Due to widespread abuse of Hydrocodone Combination Products (HCPs) such as Lorcet, Lortab, Norco and Vicoprofen the DEA has been on a mission to reclassify all dosage concentrations as schedule II controlled substances. Currently (and prior to this change) straight hydrocodone and dose concentrations greater than 15 mg we already assigned to schedule II, which dentists typically do not use.
This effort by the DEA has been a long time a coming. Efforts to reclassify Hydrocodone Combination Products (HCPs) have been underway since 2008. Discussions between the U.S. Health and Human Services and the DEA and public comments contributed to the effort.
On Friday, August 22, 2014 the DEA published the DEA administrator’s decision to re-classify ALL HCPs from schedule III to schedule II. One might ask why this matters to dentists who have the authority by the DEA and state controlled substance authority to write prescriptions for, administer, and dispense schedule II controlled substances. I often hear dentists say don’t write scripts for schedule IIs. Perhaps that was true – until now.
In Texas and California schedule IIs cannot be phoned in to the pharmacy, they must be handwritten on a tamper-resistant triplicate prescription form or electronically submitted to the pharmacy using an e-prescribe program. Currently, practitioners in Minnesota (and soon those in New York) can only prescribe controlled substances by e-prescription. I will expound on e-prescribing in a moment.
I anticipate some of you will scramble to identify and prescribe alternatives, so you don’t have to deal with the onerous task of handwriting scripts. Many dentists I have talked with prescribe 800 mg Motrin or tramadol (Ultram) as a controlled substance alternative. You’re the clinician do your research and make your own determinations.
You might recall that a couple months ago the DEA announced tramadol was assigned to the classification of schedule IV. This went into effect in early August. This means that dentists (orthodontists) did not need to have a DEA registration write scripts for tramadol until now. Be sure to pass this along to your orthodontist friends. The going rate for DEA registrations is, as you know, $712 for three years.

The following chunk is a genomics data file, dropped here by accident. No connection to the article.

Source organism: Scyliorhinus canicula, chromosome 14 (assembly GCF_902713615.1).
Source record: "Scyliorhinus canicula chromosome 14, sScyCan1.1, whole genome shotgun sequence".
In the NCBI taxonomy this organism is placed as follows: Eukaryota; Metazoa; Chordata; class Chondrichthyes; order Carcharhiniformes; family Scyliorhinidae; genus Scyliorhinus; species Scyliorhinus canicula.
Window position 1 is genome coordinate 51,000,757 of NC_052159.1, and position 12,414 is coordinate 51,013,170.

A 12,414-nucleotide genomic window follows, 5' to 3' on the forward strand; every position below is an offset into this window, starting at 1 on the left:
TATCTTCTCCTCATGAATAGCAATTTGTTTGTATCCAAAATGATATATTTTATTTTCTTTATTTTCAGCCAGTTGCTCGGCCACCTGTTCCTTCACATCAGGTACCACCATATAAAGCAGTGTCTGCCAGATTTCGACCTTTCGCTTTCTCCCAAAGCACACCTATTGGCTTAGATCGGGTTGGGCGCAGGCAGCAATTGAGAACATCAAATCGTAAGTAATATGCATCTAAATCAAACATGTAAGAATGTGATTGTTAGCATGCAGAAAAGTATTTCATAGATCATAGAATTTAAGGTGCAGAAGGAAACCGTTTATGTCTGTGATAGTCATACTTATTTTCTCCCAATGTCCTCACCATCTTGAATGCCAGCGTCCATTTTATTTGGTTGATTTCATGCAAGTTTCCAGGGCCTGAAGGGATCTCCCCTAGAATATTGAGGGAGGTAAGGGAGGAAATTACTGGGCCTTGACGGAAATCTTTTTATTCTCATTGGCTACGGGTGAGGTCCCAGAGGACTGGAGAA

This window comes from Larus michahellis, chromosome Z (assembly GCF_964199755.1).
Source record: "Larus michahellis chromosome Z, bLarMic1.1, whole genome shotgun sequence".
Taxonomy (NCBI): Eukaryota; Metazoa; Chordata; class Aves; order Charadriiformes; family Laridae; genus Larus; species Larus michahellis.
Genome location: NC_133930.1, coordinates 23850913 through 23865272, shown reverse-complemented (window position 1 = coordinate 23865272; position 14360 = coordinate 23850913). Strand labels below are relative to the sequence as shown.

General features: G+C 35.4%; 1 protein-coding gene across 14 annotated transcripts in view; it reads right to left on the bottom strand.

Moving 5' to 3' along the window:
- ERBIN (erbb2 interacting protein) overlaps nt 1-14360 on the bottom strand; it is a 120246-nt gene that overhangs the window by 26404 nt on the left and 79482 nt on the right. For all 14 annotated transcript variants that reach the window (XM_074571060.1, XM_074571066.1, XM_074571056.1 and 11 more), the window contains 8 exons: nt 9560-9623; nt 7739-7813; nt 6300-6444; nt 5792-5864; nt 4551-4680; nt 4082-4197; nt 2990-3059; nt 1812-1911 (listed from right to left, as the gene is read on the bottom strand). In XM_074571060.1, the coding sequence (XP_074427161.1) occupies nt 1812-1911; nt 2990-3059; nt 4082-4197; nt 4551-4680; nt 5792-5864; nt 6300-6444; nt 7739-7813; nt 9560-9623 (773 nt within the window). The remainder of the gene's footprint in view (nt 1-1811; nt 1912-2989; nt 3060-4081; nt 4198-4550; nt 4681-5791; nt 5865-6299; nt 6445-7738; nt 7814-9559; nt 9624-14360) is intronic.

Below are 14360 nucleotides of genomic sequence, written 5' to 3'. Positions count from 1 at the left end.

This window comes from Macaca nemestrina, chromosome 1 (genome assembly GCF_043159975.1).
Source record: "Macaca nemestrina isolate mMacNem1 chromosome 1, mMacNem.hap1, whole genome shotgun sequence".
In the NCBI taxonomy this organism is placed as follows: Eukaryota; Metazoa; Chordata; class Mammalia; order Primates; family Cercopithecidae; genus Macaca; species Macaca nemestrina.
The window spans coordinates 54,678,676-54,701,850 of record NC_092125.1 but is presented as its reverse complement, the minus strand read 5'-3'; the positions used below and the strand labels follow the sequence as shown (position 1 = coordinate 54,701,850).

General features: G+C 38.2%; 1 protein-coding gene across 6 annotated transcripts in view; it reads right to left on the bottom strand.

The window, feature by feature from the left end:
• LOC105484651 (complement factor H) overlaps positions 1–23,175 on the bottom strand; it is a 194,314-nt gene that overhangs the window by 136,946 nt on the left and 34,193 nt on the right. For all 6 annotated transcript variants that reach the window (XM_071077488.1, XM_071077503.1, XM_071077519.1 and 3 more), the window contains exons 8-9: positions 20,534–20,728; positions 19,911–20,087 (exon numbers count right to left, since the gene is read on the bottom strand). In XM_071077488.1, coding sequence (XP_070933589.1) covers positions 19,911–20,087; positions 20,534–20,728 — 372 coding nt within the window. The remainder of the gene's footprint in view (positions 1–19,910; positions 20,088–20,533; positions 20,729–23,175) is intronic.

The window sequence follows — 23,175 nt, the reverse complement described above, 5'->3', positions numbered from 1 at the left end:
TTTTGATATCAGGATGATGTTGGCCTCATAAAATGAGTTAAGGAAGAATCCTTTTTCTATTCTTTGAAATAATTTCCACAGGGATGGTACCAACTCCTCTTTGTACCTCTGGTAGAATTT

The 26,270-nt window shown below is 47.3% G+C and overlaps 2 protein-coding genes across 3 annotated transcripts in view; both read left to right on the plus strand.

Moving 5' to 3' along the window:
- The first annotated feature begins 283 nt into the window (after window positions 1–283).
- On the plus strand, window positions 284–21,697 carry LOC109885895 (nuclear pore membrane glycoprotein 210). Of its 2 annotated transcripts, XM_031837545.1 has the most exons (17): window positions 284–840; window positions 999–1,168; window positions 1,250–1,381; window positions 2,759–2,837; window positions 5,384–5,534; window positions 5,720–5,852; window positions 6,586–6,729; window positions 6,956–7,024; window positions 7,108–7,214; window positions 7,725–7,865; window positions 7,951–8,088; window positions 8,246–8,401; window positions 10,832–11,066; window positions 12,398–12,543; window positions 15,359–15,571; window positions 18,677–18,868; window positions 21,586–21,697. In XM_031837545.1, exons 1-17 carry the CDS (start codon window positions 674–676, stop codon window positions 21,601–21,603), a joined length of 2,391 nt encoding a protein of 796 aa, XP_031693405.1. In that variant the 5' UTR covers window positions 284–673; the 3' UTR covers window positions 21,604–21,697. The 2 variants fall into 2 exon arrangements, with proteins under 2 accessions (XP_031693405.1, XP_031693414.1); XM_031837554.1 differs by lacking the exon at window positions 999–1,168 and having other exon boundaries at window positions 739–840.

In recent years many dentists have become accustomed to preparing and printing scripts using their dental software. It is convenient in that you can quickly create scripts, but the system also creates a historical record of scripts you write, which (controlled substance or not) is important for accurately documenting provided care and follow up for your patients. You will no longer be allowed print and hand your patient software generated scripts for HCPs using your dental software after October 6, 2014.
It is important to note that Texas DPS and the DEA are cracking down on registrants for failing to secure and keep secure their script pads at all times. I often encounter pads lying around dental offices. No, it is not acceptable that the pads are lying on the dentist’s desk in his or her private office, they must be under lock and key just like controlled drugs that might be in the office.
Failure to secure prescription pads is punishable by fines up to $5000 by DPS. Unrestricted access to EPCS programs is also punishable as a violation of state and federal law. The Dental Board, DPS and DEA communicate with one another. When a practitioner finds themselves in trouble with one of those agencies for a drug-related violation they usually find themselves in trouble with all three agencies.
As I mentioned earlier I spoke with one of my contacts at the DPS prescription program. My source told me dentists need to get on the ball and order their triplicate pads ASAP. I learned that even if dentists and physicians order their pads today they may not receive their pads by October 6th when HCPs officially become schedule IIs. In Texas the only approved-vendor to purchase prescription pads is Texas DPS.
To facilitate your order you must write or type your order on your letterhead. (Need help? Email me and I can send you a sample form letter) Write a check for the amount of your order and send it by certified mail (every time you send anything to the government in connection with your professional status you should do by certified mail). Prescription pads are $9.00 per pad of 100 scripts.
For those dentists who have received the EHR incentive grant EPCS fulfills a stage II Meaningful Use (MU) requirement. Remember that for stage two MU you are required to report for a 90 day period for continued qualification for your grant.
In summary, hydrocodone combinations products (HCPs) were reclassified as schedule II controlled substances. In Texas dentists are required to use triplicate prescriptions pads that can only order from DPS or use a DEA approved Electronic Prescriptions for Controlled Substances (EPCS) service, some of which integrate with some dental software programs. The effective date of this change is 10/06/2014.
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